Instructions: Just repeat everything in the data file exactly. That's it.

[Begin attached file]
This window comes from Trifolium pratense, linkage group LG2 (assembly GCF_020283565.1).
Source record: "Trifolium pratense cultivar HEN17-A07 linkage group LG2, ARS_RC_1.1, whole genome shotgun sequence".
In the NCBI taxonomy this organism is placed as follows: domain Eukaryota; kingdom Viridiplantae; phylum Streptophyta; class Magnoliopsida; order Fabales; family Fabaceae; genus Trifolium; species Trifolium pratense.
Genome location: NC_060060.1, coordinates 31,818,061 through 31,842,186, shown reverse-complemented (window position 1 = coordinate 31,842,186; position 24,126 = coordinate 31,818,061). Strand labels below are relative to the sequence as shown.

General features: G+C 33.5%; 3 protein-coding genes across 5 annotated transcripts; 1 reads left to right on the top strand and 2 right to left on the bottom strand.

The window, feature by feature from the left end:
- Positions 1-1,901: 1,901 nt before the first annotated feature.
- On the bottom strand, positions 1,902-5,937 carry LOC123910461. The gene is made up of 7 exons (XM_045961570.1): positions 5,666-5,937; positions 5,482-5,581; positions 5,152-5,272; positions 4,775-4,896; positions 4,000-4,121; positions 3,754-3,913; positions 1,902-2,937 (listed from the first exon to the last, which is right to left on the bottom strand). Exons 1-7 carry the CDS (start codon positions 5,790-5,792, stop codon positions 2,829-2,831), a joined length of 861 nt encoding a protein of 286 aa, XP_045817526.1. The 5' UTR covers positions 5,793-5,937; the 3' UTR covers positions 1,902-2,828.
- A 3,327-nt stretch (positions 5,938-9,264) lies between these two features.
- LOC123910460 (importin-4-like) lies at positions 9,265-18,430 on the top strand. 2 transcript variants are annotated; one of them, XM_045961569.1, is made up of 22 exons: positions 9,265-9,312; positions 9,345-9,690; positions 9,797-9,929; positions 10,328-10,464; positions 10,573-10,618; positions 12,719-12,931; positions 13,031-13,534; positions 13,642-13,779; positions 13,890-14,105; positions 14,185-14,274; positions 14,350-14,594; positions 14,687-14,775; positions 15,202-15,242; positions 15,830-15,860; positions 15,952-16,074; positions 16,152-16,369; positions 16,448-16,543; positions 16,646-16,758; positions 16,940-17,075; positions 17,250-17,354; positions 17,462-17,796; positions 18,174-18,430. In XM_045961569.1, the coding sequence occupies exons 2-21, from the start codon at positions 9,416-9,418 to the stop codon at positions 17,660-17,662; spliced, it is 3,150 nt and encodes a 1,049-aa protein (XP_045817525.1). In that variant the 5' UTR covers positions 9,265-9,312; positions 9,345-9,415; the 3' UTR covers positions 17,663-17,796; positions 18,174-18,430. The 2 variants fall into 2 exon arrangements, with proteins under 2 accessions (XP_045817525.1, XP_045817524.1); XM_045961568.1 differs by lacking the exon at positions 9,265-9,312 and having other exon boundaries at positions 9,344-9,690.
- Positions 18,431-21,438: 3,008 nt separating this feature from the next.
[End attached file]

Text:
This window comes from Trifolium pratense, linkage group LG2 (assembly GCF_020283565.1).
Source record: "Trifolium pratense cultivar HEN17-A07 linkage group LG2, ARS_RC_1.1, whole genome shotgun sequence".
In the NCBI taxonomy this organism is placed as follows: domain Eukaryota; kingdom Viridiplantae; phylum Streptophyta; class Magnoliopsida; order Fabales; family Fabaceae; genus Trifolium; species Trifolium pratense.
Genome location: NC_060060.1, coordinates 31,818,061 through 31,842,186, shown reverse-complemented (window position 1 = coordinate 31,842,186; position 24,126 = coordinate 31,818,061). Strand labels below are relative to the sequence as shown.

General features: G+C 33.5%; 3 protein-coding genes across 5 annotated transcripts; 1 reads left to right on the top strand and 2 right to left on the bottom strand.

The window, feature by feature from the left end:
- Positions 1-1,901: 1,901 nt before the first annotated feature.
- On the bottom strand, positions 1,902-5,937 carry LOC123910461. The gene is made up of 7 exons (XM_045961570.1): positions 5,666-5,937; positions 5,482-5,581; positions 5,152-5,272; positions 4,775-4,896; positions 4,000-4,121; positions 3,754-3,913; positions 1,902-2,937 (listed from the first exon to the last, which is right to left on the bottom strand). Exons 1-7 carry the CDS (start codon positions 5,790-5,792, stop codon positions 2,829-2,831), a joined length of 861 nt encoding a protein of 286 aa, XP_045817526.1. The 5' UTR covers positions 5,793-5,937; the 3' UTR covers positions 1,902-2,828.
- A 3,327-nt stretch (positions 5,938-9,264) lies between these two features.
- LOC123910460 (importin-4-like) lies at positions 9,265-18,430 on the top strand. 2 transcript variants are annotated; one of them, XM_045961569.1, is made up of 22 exons: positions 9,265-9,312; positions 9,345-9,690; positions 9,797-9,929; positions 10,328-10,464; positions 10,573-10,618; positions 12,719-12,931; positions 13,031-13,534; positions 13,642-13,779; positions 13,890-14,105; positions 14,185-14,274; positions 14,350-14,594; positions 14,687-14,775; positions 15,202-15,242; positions 15,830-15,860; positions 15,952-16,074; positions 16,152-16,369; positions 16,448-16,543; positions 16,646-16,758; positions 16,940-17,075; positions 17,250-17,354; positions 17,462-17,796; positions 18,174-18,430. In XM_045961569.1, the coding sequence occupies exons 2-21, from the start codon at positions 9,416-9,418 to the stop codon at positions 17,660-17,662; spliced, it is 3,150 nt and encodes a 1,049-aa protein (XP_045817525.1). In that variant the 5' UTR covers positions 9,265-9,312; positions 9,345-9,415; the 3' UTR covers positions 17,663-17,796; positions 18,174-18,430. The 2 variants fall into 2 exon arrangements, with proteins under 2 accessions (XP_045817525.1, XP_045817524.1); XM_045961568.1 differs by lacking the exon at positions 9,265-9,312 and having other exon boundaries at positions 9,344-9,690.
- Positions 18,431-21,438: 3,008 nt separating this feature from the next.